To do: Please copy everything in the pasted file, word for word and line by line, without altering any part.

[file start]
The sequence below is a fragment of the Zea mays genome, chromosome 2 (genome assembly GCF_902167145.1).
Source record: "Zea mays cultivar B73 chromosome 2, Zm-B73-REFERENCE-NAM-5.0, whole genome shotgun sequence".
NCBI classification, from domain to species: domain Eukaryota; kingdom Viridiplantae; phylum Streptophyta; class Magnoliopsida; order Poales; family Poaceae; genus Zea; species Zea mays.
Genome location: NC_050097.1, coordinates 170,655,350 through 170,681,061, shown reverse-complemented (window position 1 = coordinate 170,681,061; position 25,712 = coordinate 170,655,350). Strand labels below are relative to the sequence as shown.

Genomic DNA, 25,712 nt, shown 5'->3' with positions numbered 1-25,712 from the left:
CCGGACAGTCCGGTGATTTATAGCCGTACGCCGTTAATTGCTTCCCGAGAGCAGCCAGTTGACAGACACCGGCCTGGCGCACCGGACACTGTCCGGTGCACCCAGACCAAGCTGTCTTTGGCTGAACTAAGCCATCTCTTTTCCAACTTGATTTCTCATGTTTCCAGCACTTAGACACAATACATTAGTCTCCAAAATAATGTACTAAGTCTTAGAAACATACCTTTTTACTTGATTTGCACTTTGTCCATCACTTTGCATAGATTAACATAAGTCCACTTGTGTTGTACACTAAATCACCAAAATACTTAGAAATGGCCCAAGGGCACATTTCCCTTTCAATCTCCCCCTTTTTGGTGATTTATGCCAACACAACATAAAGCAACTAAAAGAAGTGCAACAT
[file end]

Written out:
The sequence below is a fragment of the Zea mays genome, chromosome 2 (genome assembly GCF_902167145.1).
Source record: "Zea mays cultivar B73 chromosome 2, Zm-B73-REFERENCE-NAM-5.0, whole genome shotgun sequence".
NCBI classification, from domain to species: domain Eukaryota; kingdom Viridiplantae; phylum Streptophyta; class Magnoliopsida; order Poales; family Poaceae; genus Zea; species Zea mays.
Genome location: NC_050097.1, coordinates 170,655,350 through 170,681,061, shown reverse-complemented (window position 1 = coordinate 170,681,061; position 25,712 = coordinate 170,655,350). Strand labels below are relative to the sequence as shown.

Genomic DNA, 25,712 nt, shown 5'->3' with positions numbered 1-25,712 from the left:
CCGGACAGTCCGGTGATTTATAGCCGTACGCCGTTAATTGCTTCCCGAGAGCAGCCAGTTGACAGACACCGGCCTGGCGCACCGGACACTGTCCGGTGCACCCAGACCAAGCTGTCTTTGGCTGAACTAAGCCATCTCTTTTCCAACTTGATTTCTCATGTTTCCAGCACTTAGACACAATACATTAGTCTCCAAAATAATGTACTAAGTCTTAGAAACATACCTTTTTACTTGATTTGCACTTTGTCCATCACTTTGCATAGATTAACATAAGTCCACTTGTGTTGTACACTAAATCACCAAAATACTTAGAAATGGCCCAAGGGCACATTTCCCTTTCAATCTCCCCCTTTTTGGTGATTTATGCCAACACAACATAAAGCAACTAAAAGAAGTGCAACAT